As details of the new Collective Bargaining Agreement that has reportedly been agreed to between NFL owners and players have become available, very few have been more specifically relevant to the Buffalo Bills than to any other team in the league. Knowing Buffalo's small-market situation and fan angst over the possibility of the team relocating, there are two details that are worth mentioning along those lines.
- According to Mike Florio of PFT, the league's revenue sharing format has changed. Under the previous agreement, $2 out of every $5 earned from seat sales was put into a pool used to settle stadium debts, with whatever was left over going to small market clubs. Now, revenue sharing will involve a 10 percent tax on the local revenues of any clubs that qualify as big-market, with that money going to clubs (including the Bills) that qualify as small-market.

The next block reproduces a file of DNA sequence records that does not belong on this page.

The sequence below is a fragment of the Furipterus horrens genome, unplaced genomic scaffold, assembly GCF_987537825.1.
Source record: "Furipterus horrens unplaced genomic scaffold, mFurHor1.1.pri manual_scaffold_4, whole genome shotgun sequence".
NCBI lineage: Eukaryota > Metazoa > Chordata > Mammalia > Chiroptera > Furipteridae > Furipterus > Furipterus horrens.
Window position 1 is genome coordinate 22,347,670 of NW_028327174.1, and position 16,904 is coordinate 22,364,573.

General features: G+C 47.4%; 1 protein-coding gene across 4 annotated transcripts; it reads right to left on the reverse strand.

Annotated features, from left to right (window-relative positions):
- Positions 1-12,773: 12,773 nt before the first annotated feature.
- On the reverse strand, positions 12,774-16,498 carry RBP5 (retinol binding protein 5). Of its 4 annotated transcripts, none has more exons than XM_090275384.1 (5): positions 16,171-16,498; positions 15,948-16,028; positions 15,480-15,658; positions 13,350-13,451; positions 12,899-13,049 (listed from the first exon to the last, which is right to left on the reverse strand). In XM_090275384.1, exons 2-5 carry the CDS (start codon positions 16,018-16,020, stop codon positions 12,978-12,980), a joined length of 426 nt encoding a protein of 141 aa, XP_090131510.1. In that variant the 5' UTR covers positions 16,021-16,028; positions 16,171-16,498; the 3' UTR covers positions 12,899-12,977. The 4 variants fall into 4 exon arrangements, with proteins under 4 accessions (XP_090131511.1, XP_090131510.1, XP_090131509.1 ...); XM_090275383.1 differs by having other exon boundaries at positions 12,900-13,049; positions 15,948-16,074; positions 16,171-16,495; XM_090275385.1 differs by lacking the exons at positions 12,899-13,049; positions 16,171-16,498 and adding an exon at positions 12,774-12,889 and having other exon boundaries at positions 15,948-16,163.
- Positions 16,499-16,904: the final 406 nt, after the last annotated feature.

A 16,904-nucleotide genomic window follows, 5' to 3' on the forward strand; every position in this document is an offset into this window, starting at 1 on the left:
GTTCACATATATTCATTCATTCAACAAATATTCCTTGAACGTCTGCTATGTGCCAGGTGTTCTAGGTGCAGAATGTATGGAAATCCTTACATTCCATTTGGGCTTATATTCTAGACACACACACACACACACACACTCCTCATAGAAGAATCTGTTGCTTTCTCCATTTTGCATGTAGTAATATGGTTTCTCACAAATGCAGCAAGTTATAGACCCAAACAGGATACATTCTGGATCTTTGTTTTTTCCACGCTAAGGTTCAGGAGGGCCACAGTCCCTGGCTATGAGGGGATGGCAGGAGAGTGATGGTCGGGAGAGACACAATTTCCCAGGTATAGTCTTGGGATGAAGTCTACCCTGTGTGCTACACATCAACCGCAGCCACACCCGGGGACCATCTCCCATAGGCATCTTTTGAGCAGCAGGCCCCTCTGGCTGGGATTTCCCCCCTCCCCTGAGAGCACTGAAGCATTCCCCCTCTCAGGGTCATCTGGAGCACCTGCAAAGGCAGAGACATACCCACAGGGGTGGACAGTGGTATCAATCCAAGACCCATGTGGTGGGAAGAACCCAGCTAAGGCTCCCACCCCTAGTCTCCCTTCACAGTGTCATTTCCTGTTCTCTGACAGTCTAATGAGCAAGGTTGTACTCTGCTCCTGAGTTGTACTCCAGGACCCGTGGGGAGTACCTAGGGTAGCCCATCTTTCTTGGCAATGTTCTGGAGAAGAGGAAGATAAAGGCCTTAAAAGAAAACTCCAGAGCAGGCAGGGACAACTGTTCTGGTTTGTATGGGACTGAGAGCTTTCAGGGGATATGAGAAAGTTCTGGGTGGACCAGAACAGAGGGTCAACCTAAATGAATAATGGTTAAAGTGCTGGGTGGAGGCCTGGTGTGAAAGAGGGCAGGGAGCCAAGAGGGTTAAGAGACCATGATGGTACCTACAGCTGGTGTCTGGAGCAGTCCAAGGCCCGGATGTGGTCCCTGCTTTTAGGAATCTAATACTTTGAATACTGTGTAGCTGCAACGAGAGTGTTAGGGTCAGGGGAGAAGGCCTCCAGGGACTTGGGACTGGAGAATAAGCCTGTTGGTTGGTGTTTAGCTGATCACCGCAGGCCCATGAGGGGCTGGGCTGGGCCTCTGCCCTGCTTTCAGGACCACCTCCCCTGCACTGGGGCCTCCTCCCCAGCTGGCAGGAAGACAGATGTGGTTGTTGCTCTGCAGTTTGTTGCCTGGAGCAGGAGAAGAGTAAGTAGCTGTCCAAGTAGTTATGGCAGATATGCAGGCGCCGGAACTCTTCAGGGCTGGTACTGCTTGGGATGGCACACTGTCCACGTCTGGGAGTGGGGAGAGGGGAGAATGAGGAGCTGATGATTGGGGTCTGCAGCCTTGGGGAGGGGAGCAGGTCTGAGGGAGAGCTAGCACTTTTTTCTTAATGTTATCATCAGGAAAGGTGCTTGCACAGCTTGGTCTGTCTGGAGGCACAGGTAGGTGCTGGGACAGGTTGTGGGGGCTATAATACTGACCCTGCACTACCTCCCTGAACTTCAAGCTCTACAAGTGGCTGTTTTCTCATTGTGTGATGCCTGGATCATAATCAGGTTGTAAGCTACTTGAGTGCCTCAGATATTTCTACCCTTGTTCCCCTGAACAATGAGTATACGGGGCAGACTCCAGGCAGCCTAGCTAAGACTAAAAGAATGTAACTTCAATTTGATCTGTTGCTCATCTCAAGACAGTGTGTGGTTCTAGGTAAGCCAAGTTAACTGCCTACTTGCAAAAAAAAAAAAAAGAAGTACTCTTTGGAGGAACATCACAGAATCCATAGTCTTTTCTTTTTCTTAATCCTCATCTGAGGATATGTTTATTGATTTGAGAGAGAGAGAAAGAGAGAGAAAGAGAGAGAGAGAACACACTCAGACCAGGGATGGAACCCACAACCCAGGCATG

- Much of the conversation about the league's salary cap has centered around the cap floor that all teams must spend to. Per Andrew Brandt of NFP, that cap floor will be 99 percent of the cap for the first two years of the deal, then drop to 95 percent for the next eight. More importantly, in those final eight years, a cash floor of 89 percent will be enacted - this will prevent teams from tying up cap space in bonuses and incentives, and force teams to spend 89 percent of the cap in actual dollars to its players.